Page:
Look at this picture. First hold your hands up close together to act as the blinkers of intuition.
The Goldilocks Effect
Then separate them. The contrast is striking.
With the blinkers in position and only a small centre portion in
view, the terrain ahead appears to be only of moderate slope.
With blinkers removed the precipitious cliff that represents the future
is seen to be right next to us.
The blinkers on condition is how we interpret changes ahead using our tried and trusted intuition which evolved over aeons and worked
well for us in the past when changes were slow.
But when we instead use our reason,
and consider the weight of evidence,
we become aware that the
unblinkered condition gives very
It is a picture that intuition finds unaccceptable.
But let's look at this checkerboard illusion .
Are A and B the same shade? My intuition
screams out "NO WAY!"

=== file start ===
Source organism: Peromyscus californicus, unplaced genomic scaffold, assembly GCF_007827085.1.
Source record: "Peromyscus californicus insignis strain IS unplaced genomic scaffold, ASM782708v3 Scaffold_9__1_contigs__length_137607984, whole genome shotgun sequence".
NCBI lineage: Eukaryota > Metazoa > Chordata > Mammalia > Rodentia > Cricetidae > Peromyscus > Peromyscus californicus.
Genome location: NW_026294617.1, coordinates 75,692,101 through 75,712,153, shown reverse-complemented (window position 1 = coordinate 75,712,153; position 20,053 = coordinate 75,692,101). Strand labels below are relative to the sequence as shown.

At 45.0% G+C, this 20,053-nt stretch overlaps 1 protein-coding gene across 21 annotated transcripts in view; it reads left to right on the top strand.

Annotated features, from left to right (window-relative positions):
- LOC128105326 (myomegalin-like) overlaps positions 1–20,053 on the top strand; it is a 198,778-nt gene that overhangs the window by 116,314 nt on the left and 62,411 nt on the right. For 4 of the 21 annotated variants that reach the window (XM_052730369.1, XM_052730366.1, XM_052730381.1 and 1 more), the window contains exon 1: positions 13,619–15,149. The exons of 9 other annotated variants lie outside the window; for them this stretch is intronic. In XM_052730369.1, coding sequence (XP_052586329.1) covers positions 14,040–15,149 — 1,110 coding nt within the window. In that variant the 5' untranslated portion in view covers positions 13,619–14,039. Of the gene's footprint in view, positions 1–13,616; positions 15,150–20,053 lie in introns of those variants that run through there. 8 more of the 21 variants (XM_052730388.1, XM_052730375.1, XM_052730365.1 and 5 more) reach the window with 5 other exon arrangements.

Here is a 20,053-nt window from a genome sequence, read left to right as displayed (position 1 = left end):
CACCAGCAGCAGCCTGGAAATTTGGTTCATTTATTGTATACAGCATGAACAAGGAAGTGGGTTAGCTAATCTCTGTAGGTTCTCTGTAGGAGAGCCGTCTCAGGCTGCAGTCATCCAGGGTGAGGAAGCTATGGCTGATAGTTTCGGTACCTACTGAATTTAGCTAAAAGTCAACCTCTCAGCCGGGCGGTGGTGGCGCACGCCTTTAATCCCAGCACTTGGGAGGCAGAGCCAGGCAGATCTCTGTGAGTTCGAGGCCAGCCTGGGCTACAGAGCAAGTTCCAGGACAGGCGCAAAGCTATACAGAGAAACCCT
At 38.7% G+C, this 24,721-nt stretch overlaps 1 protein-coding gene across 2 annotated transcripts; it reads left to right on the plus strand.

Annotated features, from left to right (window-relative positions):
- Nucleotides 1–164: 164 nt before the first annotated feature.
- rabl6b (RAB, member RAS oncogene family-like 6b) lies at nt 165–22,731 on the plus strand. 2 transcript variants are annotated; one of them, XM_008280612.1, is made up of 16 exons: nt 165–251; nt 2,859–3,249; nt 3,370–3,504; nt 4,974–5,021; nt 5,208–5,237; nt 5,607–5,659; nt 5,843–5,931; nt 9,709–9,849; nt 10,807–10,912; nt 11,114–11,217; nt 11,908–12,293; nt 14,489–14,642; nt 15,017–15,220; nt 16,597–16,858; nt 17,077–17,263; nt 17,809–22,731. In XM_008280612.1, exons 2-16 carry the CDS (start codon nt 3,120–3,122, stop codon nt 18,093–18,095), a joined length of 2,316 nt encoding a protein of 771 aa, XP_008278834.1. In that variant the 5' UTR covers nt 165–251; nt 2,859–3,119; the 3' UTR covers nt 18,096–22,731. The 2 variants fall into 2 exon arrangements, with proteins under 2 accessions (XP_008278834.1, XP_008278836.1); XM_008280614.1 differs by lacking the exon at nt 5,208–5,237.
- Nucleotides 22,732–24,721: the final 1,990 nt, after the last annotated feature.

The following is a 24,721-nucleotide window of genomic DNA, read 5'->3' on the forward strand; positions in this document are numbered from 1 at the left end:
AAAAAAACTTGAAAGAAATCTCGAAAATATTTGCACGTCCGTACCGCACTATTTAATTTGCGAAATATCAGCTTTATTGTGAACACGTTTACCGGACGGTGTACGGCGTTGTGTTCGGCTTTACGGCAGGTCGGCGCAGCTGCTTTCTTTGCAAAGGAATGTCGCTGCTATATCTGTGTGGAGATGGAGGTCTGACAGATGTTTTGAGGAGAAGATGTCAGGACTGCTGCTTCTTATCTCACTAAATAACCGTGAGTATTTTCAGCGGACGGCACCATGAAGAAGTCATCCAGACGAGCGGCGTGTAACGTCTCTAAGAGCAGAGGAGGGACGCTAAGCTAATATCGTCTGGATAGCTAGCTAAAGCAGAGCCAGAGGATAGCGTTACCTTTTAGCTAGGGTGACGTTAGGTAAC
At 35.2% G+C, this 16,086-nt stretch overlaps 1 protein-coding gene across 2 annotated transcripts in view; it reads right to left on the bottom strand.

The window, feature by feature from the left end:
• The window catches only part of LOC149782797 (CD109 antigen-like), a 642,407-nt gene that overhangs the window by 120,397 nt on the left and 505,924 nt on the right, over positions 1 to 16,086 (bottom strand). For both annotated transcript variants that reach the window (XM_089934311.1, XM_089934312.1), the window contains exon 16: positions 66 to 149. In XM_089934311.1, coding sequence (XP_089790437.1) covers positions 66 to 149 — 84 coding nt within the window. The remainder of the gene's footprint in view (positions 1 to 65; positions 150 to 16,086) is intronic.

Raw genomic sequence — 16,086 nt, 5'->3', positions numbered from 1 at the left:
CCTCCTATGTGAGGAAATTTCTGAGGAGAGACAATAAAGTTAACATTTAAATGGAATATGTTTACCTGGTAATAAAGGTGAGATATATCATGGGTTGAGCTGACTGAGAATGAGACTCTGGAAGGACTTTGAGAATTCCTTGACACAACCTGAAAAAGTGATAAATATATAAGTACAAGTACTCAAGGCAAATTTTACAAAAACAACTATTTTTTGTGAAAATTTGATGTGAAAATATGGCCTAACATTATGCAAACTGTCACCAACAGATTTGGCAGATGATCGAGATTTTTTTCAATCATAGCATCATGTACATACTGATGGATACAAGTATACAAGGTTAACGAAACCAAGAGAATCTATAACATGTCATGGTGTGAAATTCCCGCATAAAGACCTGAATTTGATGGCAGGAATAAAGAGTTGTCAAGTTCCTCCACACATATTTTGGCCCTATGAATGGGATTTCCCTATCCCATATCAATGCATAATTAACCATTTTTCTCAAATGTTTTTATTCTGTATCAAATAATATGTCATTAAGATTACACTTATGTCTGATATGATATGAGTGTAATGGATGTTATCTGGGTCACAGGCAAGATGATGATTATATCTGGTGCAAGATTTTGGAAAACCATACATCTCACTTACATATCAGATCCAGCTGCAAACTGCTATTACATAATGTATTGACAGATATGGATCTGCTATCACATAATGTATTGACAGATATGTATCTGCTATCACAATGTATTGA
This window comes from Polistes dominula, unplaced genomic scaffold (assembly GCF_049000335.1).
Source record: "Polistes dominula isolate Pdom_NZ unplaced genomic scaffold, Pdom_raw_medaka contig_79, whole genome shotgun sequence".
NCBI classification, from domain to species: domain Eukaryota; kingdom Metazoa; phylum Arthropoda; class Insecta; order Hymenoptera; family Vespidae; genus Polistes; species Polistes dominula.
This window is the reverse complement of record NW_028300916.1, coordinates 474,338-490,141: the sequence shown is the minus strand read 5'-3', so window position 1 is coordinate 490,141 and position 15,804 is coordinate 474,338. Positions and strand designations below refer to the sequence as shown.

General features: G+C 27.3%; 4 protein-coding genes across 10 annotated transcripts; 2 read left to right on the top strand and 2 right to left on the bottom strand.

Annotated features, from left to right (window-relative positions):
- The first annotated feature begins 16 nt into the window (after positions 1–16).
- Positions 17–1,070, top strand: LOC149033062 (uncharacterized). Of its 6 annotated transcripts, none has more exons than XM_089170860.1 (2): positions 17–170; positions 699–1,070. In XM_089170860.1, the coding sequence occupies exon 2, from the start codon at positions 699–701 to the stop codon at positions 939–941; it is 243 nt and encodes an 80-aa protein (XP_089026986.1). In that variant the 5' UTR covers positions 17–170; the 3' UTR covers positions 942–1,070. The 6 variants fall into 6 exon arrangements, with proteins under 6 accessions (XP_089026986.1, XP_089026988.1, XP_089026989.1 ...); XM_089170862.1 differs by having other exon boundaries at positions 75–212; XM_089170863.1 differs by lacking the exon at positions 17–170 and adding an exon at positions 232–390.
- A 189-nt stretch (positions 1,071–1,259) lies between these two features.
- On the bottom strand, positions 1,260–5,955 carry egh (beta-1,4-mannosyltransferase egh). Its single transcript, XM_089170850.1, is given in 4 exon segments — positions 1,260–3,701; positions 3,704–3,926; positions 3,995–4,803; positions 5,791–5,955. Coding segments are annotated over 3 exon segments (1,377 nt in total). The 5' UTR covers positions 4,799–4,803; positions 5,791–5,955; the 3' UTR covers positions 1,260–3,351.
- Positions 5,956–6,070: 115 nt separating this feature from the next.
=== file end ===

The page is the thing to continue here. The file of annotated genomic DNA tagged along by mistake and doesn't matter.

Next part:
Because I have printed it out and put the squares right next to each other, my reason
knows they really are
the same shade
We have seen two situations where intuition is way out of its depth
and must be firmly ignored .
Another blinkering effect to which we are prone is overspecialisation.
Of course, in our modern societies, specialisation is often very necessary.
But often our focus is so narrow that "we can't see the wood for the trees"
"Unusual Perspectives" is very different from other works in that,
after sketching out the necessary backgrounds,
we stand way back
so as to get the big, (and very surprising) pictures.
for instance, will be shocked at what is made of money.